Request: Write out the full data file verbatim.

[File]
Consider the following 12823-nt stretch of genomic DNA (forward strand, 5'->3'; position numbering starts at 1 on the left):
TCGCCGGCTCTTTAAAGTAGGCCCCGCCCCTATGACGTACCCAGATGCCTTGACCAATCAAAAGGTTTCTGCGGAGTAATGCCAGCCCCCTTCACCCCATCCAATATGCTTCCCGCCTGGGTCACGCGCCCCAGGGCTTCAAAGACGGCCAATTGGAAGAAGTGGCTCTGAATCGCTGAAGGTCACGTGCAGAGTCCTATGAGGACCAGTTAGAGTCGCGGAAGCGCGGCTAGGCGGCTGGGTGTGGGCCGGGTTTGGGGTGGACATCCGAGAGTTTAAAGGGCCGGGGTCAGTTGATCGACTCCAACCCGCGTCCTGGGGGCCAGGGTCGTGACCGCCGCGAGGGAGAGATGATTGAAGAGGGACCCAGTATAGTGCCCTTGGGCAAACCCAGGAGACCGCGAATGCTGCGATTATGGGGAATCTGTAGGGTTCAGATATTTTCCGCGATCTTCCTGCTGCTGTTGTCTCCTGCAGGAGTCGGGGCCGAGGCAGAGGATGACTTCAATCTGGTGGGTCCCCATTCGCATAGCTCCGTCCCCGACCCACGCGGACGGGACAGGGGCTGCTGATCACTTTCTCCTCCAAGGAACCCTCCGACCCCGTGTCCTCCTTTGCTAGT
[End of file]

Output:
Consider the following 12823-nt stretch of genomic DNA (forward strand, 5'->3'; position numbering starts at 1 on the left):
TCGCCGGCTCTTTAAAGTAGGCCCCGCCCCTATGACGTACCCAGATGCCTTGACCAATCAAAAGGTTTCTGCGGAGTAATGCCAGCCCCCTTCACCCCATCCAATATGCTTCCCGCCTGGGTCACGCGCCCCAGGGCTTCAAAGACGGCCAATTGGAAGAAGTGGCTCTGAATCGCTGAAGGTCACGTGCAGAGTCCTATGAGGACCAGTTAGAGTCGCGGAAGCGCGGCTAGGCGGCTGGGTGTGGGCCGGGTTTGGGGTGGACATCCGAGAGTTTAAAGGGCCGGGGTCAGTTGATCGACTCCAACCCGCGTCCTGGGGGCCAGGGTCGTGACCGCCGCGAGGGAGAGATGATTGAAGAGGGACCCAGTATAGTGCCCTTGGGCAAACCCAGGAGACCGCGAATGCTGCGATTATGGGGAATCTGTAGGGTTCAGATATTTTCCGCGATCTTCCTGCTGCTGTTGTCTCCTGCAGGAGTCGGGGCCGAGGCAGAGGATGACTTCAATCTGGTGGGTCCCCATTCGCATAGCTCCGTCCCCGACCCACGCGGACGGGACAGGGGCTGCTGATCACTTTCTCCTCCAAGGAACCCTCCGACCCCGTGTCCTCCTTTGCTAGT